Skip to content, or skip to search.

Skip to content, or skip to search.

Law: The Plane Dealer

Top-flight air-crash litigator eyes Swissair

ShareThis

Attorney Lee S. Kreindler gets up from the barber's chair fresh from a trim. Handing the shoeshine boy a $5 tip, the 74-year-old lawyer glances in the mirror: All ready for the day's meetings with several families of the 229 passengers killed when Swissair Flight 111 went down off the coast of Nova Scotia on September 2. "I'm frazzled," he says, crossing the street to his Park Avenue office. "I've been working my ass off lately."

Working, that is, on what he calls "the perfect liability case." Because Swissair had earlier signed a multi-carrier agreement to waive the caps on accident liability, Kreindler -- the country's most famous plane-crash litigator -- envisions a huge settlement. And since Boeing and its suppliers are not party to that agreement, Kreindler may decide to sue them, too. "There is more than one way to skin a cat," he says, "but I will play that card."

Kreindler got his start in 1952 when he won the first major verdict -- $165,000 -- against an airline by independently proving the cause of the crash. Later, he wrote what is still considered the definitive text on aviation litigation. In 1988, he served as lead counsel in the largest airline case to date: the Pan Am 103 bombing. The nearly eight-year effort, which included suing the Libyan government and a collective outlay of more than $3 million, brought in a combined $500 million in damages for the plaintiffs, nearly half of whom were Kreindler's clients.

Then TWA Flight 800 blew up off Long Island in 1996; as co-lead counsel in the suits brought by the victims' families, Kreindler was the first to go public with the theory that a faulty fuel pump detonated the explosion. Having recently spent two days going over the wreckage with his own team of investigators, he insists, "We're on our way to solving this crash. We've come up with things that have so far eluded the NTSB National Transportation Safety Board, and I believe we are going to bring to light facts that will lead to substantial damages." Asked to elaborate, Kreindler says only, "I've been pretty hot on the scavenge pump."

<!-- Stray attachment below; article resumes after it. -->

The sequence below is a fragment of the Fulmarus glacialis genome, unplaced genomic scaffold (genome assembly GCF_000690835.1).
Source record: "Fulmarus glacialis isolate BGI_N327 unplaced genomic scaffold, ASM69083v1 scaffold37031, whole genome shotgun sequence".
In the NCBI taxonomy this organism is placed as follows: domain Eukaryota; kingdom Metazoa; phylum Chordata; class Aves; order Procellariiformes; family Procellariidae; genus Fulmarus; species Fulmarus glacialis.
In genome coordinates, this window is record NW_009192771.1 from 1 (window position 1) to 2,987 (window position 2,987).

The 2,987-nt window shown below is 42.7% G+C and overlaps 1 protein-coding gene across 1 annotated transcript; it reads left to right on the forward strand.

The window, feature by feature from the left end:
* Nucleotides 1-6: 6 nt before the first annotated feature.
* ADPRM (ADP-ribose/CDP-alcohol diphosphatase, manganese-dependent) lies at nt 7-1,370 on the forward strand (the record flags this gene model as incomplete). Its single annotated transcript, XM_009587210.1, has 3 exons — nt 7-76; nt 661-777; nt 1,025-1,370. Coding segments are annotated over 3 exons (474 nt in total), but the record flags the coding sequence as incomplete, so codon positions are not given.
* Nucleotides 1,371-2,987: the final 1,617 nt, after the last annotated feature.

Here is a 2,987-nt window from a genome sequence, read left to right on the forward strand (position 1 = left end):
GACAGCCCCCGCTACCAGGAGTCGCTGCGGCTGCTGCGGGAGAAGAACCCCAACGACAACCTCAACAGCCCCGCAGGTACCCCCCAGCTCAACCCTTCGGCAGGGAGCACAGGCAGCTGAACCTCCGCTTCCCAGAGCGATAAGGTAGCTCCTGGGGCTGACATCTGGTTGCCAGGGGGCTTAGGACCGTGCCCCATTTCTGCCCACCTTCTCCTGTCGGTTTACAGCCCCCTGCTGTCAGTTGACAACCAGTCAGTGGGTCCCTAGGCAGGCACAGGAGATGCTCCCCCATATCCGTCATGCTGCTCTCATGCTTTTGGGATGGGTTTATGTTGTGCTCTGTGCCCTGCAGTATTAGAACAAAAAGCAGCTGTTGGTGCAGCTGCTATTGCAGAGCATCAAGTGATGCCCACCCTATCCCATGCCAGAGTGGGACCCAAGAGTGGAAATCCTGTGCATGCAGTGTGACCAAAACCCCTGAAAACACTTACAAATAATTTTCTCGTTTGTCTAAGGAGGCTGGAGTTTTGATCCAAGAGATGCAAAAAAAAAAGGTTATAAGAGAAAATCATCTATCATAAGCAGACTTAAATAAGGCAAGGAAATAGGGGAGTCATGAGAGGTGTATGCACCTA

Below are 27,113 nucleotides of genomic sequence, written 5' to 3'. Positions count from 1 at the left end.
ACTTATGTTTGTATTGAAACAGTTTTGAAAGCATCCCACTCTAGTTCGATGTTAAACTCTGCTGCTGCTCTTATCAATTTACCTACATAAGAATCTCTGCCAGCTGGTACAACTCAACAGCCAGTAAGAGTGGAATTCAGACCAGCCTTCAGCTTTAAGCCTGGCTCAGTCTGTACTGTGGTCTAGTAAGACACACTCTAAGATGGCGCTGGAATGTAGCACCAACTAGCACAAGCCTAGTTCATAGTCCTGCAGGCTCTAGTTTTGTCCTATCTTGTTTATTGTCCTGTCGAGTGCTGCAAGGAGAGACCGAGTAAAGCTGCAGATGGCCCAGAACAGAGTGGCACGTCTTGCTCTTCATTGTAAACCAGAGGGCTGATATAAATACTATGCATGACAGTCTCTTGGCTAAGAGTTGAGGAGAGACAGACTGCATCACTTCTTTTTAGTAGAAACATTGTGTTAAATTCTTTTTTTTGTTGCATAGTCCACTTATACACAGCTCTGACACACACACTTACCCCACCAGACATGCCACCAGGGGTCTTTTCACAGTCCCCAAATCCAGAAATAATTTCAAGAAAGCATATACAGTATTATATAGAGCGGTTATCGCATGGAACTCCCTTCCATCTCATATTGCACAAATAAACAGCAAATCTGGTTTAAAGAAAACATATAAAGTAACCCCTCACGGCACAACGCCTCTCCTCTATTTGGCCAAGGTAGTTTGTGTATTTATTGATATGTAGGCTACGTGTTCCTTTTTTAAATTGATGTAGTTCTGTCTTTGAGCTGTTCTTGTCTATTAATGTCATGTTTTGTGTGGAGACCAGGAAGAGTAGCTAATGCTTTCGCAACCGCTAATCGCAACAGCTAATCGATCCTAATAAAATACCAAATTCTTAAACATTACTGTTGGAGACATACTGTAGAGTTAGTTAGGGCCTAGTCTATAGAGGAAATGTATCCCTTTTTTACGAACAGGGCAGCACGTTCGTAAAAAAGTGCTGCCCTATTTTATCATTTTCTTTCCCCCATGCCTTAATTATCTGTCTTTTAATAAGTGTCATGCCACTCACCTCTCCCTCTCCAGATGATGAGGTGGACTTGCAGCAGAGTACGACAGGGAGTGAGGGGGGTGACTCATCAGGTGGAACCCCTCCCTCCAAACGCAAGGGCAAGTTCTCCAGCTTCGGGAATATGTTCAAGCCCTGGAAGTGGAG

In the legal world, Kreindler has an unimpeachable reputation for professionalism and thoroughness, though he's had a problem or two with his own team. Mitch Baumeister, who carried Kreindler's bags when he worked for him as a law student in 1970, left Kreindler & Kreindler to start a rival practice in 1984. When Kreindler first publicized his Flight 800 theory, Baumeister blasted him for being "irresponsible" and "holding out the false expectation" of a solution.

Today, Kreindler and Baumeister speak respectfully of each other, but their styles are very different. While Kreindler is methodically meeting with the Swissair victims' families, Baumeister quickly slapped the airline with a $50 million suit on behalf of ex-boxer Jake LaMotta, whose son was killed.

It's just one indication of the way competition in the field has intensified as damage awards have risen. The attorney's percentage in passenger-jet disasters is usually less than the 30 percent that personal-injury lawyers generally get, but the settlements themselves are vast. Kreindler's firm's take in the Pan Am settlement was around $40 million, plus expenses.

The Swissair case could be much more lucrative. "There were around the same number of passengers as on Pan Am Flight 103, but Swissair had a lot of breadwinners," Kreindler says, sitting in his firm's conference room, next to a poster-size blowup of the reconstructed 747 that was Flight 800. "Let's just say . . . recovery will be substantial." The first $1 billion air crash? "Could be," he says hopefully.


Related:

Advertising
Current Issue
Subscribe to New York
Subscribe

Give a Gift

Advertising